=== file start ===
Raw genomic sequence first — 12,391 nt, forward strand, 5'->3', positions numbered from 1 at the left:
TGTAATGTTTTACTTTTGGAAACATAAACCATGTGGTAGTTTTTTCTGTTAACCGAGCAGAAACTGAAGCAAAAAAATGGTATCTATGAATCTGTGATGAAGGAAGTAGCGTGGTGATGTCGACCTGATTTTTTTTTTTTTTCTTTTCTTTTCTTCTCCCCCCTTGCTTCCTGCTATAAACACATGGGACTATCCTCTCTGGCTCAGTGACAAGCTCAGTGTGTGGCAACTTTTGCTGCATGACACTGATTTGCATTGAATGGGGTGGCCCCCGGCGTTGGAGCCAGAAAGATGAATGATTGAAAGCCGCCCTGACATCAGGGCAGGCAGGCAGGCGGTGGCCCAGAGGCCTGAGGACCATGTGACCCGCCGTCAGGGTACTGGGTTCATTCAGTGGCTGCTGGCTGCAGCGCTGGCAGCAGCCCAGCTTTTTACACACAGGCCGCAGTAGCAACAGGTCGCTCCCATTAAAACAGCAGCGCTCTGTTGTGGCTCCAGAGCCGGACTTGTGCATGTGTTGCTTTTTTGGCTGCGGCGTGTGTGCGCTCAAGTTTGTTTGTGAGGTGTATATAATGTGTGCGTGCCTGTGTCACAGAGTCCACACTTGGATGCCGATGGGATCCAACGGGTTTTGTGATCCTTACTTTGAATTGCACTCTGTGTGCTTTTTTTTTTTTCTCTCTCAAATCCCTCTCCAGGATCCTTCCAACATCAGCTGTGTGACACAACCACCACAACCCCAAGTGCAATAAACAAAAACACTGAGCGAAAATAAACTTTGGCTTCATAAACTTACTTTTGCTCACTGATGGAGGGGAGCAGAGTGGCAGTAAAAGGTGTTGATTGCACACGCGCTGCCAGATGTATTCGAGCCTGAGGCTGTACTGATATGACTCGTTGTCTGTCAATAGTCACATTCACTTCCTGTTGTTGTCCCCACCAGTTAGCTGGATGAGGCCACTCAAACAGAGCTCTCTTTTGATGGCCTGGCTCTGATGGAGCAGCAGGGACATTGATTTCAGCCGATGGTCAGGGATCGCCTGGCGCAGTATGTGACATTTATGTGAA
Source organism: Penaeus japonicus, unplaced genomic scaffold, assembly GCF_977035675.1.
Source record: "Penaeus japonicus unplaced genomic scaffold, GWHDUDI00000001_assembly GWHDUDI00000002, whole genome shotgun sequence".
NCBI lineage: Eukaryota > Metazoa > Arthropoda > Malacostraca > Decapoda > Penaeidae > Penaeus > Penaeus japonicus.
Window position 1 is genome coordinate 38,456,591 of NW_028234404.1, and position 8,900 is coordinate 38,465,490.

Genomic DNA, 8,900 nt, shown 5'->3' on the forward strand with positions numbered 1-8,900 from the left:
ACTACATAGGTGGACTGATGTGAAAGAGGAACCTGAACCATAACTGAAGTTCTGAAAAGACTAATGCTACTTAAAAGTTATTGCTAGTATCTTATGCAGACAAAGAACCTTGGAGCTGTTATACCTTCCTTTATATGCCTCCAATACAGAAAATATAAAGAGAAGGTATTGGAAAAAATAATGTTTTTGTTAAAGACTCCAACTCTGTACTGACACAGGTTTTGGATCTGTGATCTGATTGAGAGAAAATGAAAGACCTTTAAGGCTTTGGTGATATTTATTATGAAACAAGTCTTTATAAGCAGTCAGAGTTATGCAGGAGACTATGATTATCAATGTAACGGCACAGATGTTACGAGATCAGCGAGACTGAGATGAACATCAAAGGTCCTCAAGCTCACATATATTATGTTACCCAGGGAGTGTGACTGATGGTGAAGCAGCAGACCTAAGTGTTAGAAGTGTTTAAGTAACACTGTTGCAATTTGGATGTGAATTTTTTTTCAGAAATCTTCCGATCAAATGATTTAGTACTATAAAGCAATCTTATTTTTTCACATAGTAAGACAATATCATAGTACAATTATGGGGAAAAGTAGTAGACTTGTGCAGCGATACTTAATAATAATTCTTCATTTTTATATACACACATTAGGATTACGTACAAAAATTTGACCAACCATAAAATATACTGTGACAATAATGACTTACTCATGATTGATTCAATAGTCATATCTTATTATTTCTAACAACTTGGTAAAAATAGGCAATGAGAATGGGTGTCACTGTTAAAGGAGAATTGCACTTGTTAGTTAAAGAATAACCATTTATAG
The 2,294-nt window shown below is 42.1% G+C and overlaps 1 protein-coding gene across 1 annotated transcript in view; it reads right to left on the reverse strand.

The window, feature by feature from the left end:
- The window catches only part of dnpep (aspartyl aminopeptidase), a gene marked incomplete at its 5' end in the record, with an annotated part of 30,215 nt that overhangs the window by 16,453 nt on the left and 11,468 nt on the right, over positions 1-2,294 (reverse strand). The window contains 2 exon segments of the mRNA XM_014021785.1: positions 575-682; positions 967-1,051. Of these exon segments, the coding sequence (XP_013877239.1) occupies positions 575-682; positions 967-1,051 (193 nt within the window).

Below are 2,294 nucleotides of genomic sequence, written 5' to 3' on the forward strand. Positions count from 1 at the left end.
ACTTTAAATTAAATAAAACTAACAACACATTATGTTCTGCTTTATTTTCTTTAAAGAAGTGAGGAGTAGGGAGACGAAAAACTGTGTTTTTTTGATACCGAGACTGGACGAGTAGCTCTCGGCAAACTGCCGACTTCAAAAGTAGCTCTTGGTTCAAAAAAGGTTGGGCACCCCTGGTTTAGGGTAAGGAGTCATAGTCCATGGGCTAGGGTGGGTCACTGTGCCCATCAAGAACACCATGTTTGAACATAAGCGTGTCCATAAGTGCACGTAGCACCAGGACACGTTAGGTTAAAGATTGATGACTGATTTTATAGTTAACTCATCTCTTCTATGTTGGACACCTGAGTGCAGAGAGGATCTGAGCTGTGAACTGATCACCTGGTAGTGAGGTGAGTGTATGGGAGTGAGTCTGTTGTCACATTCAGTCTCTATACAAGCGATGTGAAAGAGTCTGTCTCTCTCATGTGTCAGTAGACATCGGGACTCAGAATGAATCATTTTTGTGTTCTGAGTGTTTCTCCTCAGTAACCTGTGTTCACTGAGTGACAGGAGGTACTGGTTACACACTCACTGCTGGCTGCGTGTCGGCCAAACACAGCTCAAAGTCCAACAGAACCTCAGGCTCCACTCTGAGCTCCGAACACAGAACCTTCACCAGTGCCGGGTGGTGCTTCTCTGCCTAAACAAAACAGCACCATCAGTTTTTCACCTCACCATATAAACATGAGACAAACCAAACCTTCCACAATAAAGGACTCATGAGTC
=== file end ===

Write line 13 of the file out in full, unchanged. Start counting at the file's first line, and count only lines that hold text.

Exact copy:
ACTTTAAATTAAATAAAACTAACAACACATTATGTTCTGCTTTATTTTCTTTAAAGAAGTGAGGAGTAGGGAGACGAAAAACTGTGTTTTTTTGATACCGAGACTGGACGAGTAGCTCTCGGCAAACTGCCGACTTCAAAAGTAGCTCTTGGTTCAAAAAAGGTTGGGCACCCCTGGTTTAGGGTAAGGAGTCATAGTCCATGGGCTAGGGTGGGTCACTGTGCCCATCAAGAACACCATGTTTGAACATAAGCGTGTCCATAAGTGCACGTAGCACCAGGACACGTTAGGTTAAAGATTGATGACTGATTTTATAGTTAACTCATCTCTTCTATGTTGGACACCTGAGTGCAGAGAGGATCTGAGCTGTGAACTGATCACCTGGTAGTGAGGTGAGTGTATGGGAGTGAGTCTGTTGTCACATTCAGTCTCTATACAAGCGATGTGAAAGAGTCTGTCTCTCTCATGTGTCAGTAGACATCGGGACTCAGAATGAATCATTTTTGTGTTCTGAGTGTTTCTCCTCAGTAACCTGTGTTCACTGAGTGACAGGAGGTACTGGTTACACACTCACTGCTGGCTGCGTGTCGGCCAAACACAGCTCAAAGTCCAACAGAACCTCAGGCTCCACTCTGAGCTCCGAACACAGAACCTTCACCAGTGCCGGGTGGTGCTTCTCTGCCTAAACAAAACAGCACCATCAGTTTTTCACCTCACCATATAAACATGAGACAAACCAAACCTTCCACAATAAAGGACTCATGAGTC